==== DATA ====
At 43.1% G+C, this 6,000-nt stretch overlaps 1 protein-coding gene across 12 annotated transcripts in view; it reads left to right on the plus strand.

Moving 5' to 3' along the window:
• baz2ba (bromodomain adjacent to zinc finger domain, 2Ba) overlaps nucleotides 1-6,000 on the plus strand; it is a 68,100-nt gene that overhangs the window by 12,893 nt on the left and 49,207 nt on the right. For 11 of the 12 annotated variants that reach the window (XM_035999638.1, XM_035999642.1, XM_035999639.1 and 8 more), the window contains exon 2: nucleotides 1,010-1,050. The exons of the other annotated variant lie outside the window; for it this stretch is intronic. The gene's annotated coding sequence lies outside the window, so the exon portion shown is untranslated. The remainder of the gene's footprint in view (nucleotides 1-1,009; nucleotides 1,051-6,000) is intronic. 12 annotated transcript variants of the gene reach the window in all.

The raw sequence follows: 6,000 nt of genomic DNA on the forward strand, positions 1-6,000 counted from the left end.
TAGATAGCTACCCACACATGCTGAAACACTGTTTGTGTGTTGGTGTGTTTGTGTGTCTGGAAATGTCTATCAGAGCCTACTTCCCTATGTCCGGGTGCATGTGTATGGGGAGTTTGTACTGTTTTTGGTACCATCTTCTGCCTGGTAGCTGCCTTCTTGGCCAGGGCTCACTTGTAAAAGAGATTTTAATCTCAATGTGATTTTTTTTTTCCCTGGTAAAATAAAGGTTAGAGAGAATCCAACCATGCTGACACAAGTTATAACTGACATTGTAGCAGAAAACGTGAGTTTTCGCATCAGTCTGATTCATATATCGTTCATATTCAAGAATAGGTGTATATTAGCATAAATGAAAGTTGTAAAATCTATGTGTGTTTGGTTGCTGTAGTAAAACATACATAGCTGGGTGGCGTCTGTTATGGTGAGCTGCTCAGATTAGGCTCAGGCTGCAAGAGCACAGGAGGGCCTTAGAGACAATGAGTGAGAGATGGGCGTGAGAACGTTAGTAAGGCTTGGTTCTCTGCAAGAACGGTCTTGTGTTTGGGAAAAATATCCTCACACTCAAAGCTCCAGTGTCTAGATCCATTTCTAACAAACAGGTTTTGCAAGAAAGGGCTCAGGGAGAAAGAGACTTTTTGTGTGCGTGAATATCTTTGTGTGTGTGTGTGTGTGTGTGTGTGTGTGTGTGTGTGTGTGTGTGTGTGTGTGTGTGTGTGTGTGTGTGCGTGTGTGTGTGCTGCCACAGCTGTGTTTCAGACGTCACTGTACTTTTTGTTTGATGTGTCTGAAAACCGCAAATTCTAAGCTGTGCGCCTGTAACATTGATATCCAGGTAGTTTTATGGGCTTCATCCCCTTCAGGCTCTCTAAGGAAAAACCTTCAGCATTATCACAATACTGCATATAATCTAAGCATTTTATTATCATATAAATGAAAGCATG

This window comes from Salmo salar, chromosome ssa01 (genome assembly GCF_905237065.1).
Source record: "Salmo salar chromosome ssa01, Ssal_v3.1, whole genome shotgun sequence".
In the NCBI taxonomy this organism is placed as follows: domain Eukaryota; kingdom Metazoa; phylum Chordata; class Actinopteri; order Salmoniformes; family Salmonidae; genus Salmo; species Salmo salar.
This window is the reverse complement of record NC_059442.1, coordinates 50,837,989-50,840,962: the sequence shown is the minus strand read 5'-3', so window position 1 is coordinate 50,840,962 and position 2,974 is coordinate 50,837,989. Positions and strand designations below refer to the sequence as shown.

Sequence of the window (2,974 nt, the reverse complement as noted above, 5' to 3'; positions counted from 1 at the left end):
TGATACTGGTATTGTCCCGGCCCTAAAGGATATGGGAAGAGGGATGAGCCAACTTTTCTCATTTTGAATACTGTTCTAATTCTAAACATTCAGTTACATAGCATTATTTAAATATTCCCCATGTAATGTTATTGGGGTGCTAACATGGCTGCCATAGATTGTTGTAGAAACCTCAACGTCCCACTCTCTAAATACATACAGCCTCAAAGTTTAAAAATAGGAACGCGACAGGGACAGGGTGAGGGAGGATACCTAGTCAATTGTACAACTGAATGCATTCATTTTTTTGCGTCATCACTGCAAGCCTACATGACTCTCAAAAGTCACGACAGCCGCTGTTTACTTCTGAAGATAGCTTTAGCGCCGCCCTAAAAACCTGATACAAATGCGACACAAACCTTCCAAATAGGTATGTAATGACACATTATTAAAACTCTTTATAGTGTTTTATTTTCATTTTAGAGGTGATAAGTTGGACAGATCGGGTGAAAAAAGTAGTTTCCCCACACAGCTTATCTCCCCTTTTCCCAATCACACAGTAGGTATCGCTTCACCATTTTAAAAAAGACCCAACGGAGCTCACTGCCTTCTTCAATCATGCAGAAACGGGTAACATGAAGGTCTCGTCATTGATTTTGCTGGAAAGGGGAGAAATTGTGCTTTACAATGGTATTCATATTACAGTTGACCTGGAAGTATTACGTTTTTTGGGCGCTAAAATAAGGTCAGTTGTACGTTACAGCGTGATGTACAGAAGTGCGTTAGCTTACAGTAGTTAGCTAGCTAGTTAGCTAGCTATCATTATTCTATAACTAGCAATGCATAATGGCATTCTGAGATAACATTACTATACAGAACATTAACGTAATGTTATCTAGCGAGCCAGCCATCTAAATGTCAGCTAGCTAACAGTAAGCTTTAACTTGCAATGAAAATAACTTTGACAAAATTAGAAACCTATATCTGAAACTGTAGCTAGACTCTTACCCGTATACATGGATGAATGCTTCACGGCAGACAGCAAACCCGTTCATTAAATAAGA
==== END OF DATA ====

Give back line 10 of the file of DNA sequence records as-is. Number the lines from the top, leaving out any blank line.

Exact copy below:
Sequence of the window (2,974 nt, the reverse complement as noted above, 5' to 3'; positions counted from 1 at the left end):